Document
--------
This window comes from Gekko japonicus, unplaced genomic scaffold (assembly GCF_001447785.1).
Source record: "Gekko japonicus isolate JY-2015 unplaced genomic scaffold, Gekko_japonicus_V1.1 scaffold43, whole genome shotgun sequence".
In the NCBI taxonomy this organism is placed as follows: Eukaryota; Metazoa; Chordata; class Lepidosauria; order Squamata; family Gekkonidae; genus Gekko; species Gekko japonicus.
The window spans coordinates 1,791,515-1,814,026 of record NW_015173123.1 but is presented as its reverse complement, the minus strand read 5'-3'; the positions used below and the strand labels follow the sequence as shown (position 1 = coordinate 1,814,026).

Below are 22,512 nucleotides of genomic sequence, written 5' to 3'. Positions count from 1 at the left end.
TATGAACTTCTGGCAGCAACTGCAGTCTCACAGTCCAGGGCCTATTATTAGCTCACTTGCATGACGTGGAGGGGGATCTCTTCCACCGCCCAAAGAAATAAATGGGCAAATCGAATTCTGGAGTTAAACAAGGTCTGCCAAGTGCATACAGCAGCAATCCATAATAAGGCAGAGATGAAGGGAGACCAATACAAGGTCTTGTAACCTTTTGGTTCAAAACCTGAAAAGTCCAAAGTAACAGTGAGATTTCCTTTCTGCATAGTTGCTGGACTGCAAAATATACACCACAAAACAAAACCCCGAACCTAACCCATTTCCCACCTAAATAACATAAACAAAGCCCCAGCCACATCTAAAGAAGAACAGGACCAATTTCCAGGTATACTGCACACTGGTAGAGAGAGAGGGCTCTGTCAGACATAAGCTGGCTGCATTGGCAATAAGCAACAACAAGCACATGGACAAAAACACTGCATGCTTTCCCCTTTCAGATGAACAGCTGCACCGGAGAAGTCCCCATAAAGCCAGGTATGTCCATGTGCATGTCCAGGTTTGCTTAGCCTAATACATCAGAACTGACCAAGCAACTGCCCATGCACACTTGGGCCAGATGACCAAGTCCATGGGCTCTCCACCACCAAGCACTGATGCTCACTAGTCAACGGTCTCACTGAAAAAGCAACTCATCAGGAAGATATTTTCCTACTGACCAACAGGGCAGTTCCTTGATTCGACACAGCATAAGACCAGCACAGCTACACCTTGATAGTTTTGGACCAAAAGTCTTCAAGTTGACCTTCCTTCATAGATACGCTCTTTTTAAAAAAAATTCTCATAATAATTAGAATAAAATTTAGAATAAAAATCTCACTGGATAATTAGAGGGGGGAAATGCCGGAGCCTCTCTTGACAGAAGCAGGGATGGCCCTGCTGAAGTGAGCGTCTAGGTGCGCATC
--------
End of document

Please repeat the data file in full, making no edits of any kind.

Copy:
This window comes from Gekko japonicus, unplaced genomic scaffold (assembly GCF_001447785.1).
Source record: "Gekko japonicus isolate JY-2015 unplaced genomic scaffold, Gekko_japonicus_V1.1 scaffold43, whole genome shotgun sequence".
In the NCBI taxonomy this organism is placed as follows: Eukaryota; Metazoa; Chordata; class Lepidosauria; order Squamata; family Gekkonidae; genus Gekko; species Gekko japonicus.
The window spans coordinates 1,791,515-1,814,026 of record NW_015173123.1 but is presented as its reverse complement, the minus strand read 5'-3'; the positions used below and the strand labels follow the sequence as shown (position 1 = coordinate 1,814,026).

Below are 22,512 nucleotides of genomic sequence, written 5' to 3'. Positions count from 1 at the left end.
TATGAACTTCTGGCAGCAACTGCAGTCTCACAGTCCAGGGCCTATTATTAGCTCACTTGCATGACGTGGAGGGGGATCTCTTCCACCGCCCAAAGAAATAAATGGGCAAATCGAATTCTGGAGTTAAACAAGGTCTGCCAAGTGCATACAGCAGCAATCCATAATAAGGCAGAGATGAAGGGAGACCAATACAAGGTCTTGTAACCTTTTGGTTCAAAACCTGAAAAGTCCAAAGTAACAGTGAGATTTCCTTTCTGCATAGTTGCTGGACTGCAAAATATACACCACAAAACAAAACCCCGAACCTAACCCATTTCCCACCTAAATAACATAAACAAAGCCCCAGCCACATCTAAAGAAGAACAGGACCAATTTCCAGGTATACTGCACACTGGTAGAGAGAGAGGGCTCTGTCAGACATAAGCTGGCTGCATTGGCAATAAGCAACAACAAGCACATGGACAAAAACACTGCATGCTTTCCCCTTTCAGATGAACAGCTGCACCGGAGAAGTCCCCATAAAGCCAGGTATGTCCATGTGCATGTCCAGGTTTGCTTAGCCTAATACATCAGAACTGACCAAGCAACTGCCCATGCACACTTGGGCCAGATGACCAAGTCCATGGGCTCTCCACCACCAAGCACTGATGCTCACTAGTCAACGGTCTCACTGAAAAAGCAACTCATCAGGAAGATATTTTCCTACTGACCAACAGGGCAGTTCCTTGATTCGACACAGCATAAGACCAGCACAGCTACACCTTGATAGTTTTGGACCAAAAGTCTTCAAGTTGACCTTCCTTCATAGATACGCTCTTTTTAAAAAAAATTCTCATAATAATTAGAATAAAATTTAGAATAAAAATCTCACTGGATAATTAGAGGGGGGAAATGCCGGAGCCTCTCTTGACAGAAGCAGGGATGGCCCTGCTGAAGTGAGCGTCTAGGTGCGCATC